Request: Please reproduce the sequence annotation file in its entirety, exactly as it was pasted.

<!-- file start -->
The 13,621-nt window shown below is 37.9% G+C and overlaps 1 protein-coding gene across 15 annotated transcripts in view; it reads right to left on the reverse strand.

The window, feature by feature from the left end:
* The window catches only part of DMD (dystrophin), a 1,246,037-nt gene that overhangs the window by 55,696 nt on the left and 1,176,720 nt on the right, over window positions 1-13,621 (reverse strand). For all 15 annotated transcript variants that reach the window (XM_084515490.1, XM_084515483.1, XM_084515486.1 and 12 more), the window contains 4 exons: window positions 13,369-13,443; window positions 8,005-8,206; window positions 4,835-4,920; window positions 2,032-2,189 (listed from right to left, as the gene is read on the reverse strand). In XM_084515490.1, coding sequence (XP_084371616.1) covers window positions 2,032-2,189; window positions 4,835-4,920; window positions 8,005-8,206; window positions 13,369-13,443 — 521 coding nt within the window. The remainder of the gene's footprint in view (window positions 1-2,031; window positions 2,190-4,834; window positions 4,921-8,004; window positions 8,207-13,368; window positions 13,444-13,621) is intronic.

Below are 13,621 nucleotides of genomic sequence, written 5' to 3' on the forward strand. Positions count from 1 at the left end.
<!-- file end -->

The 13,621-nt window shown below is 37.9% G+C and overlaps 1 protein-coding gene across 15 annotated transcripts in view; it reads right to left on the reverse strand.

The window, feature by feature from the left end:
* The window catches only part of DMD (dystrophin), a 1,246,037-nt gene that overhangs the window by 55,696 nt on the left and 1,176,720 nt on the right, over window positions 1-13,621 (reverse strand). For all 15 annotated transcript variants that reach the window (XM_084515490.1, XM_084515483.1, XM_084515486.1 and 12 more), the window contains 4 exons: window positions 13,369-13,443; window positions 8,005-8,206; window positions 4,835-4,920; window positions 2,032-2,189 (listed from right to left, as the gene is read on the reverse strand). In XM_084515490.1, coding sequence (XP_084371616.1) covers window positions 2,032-2,189; window positions 4,835-4,920; window positions 8,005-8,206; window positions 13,369-13,443 — 521 coding nt within the window. The remainder of the gene's footprint in view (window positions 1-2,031; window positions 2,190-4,834; window positions 4,921-8,004; window positions 8,207-13,368; window positions 13,444-13,621) is intronic.

Below are 13,621 nucleotides of genomic sequence, written 5' to 3' on the forward strand. Positions count from 1 at the left end.